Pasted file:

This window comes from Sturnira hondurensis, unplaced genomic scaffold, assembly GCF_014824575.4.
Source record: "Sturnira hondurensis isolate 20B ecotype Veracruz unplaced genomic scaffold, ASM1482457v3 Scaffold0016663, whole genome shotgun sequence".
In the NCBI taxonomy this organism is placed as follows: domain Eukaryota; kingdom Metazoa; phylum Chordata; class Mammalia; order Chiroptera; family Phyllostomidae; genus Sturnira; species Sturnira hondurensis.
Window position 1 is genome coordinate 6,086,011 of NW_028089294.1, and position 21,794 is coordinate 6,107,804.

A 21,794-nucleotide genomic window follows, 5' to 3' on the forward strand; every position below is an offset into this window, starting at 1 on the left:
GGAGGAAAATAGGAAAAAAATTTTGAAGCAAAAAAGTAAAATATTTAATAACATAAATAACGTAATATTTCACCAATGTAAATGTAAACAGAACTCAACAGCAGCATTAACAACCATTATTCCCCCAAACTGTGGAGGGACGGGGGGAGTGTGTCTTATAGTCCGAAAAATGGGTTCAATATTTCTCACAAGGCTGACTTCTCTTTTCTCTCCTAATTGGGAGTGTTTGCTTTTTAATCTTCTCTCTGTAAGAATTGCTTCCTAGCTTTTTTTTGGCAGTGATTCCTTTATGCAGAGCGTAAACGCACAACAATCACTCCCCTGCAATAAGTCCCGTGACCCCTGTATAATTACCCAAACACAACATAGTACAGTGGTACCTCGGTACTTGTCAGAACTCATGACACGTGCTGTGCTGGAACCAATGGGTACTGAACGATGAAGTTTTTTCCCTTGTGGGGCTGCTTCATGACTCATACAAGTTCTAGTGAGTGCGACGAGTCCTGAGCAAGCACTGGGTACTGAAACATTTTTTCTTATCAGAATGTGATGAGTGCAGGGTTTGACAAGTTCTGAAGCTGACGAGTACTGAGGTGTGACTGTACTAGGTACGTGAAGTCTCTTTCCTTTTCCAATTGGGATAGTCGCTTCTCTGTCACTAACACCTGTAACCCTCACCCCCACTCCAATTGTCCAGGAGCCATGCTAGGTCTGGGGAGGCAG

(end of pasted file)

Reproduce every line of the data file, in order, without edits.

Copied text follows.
This window comes from Sturnira hondurensis, unplaced genomic scaffold, assembly GCF_014824575.4.
Source record: "Sturnira hondurensis isolate 20B ecotype Veracruz unplaced genomic scaffold, ASM1482457v3 Scaffold0016663, whole genome shotgun sequence".
In the NCBI taxonomy this organism is placed as follows: domain Eukaryota; kingdom Metazoa; phylum Chordata; class Mammalia; order Chiroptera; family Phyllostomidae; genus Sturnira; species Sturnira hondurensis.
Window position 1 is genome coordinate 6,086,011 of NW_028089294.1, and position 21,794 is coordinate 6,107,804.

A 21,794-nucleotide genomic window follows, 5' to 3' on the forward strand; every position below is an offset into this window, starting at 1 on the left:
GGAGGAAAATAGGAAAAAAATTTTGAAGCAAAAAAGTAAAATATTTAATAACATAAATAACGTAATATTTCACCAATGTAAATGTAAACAGAACTCAACAGCAGCATTAACAACCATTATTCCCCCAAACTGTGGAGGGACGGGGGGAGTGTGTCTTATAGTCCGAAAAATGGGTTCAATATTTCTCACAAGGCTGACTTCTCTTTTCTCTCCTAATTGGGAGTGTTTGCTTTTTAATCTTCTCTCTGTAAGAATTGCTTCCTAGCTTTTTTTTGGCAGTGATTCCTTTATGCAGAGCGTAAACGCACAACAATCACTCCCCTGCAATAAGTCCCGTGACCCCTGTATAATTACCCAAACACAACATAGTACAGTGGTACCTCGGTACTTGTCAGAACTCATGACACGTGCTGTGCTGGAACCAATGGGTACTGAACGATGAAGTTTTTTCCCTTGTGGGGCTGCTTCATGACTCATACAAGTTCTAGTGAGTGCGACGAGTCCTGAGCAAGCACTGGGTACTGAAACATTTTTTCTTATCAGAATGTGATGAGTGCAGGGTTTGACAAGTTCTGAAGCTGACGAGTACTGAGGTGTGACTGTACTAGGTACGTGAAGTCTCTTTCCTTTTCCAATTGGGATAGTCGCTTCTCTGTCACTAACACCTGTAACCCTCACCCCCACTCCAATTGTCCAGGAGCCATGCTAGGTCTGGGGAGGCAG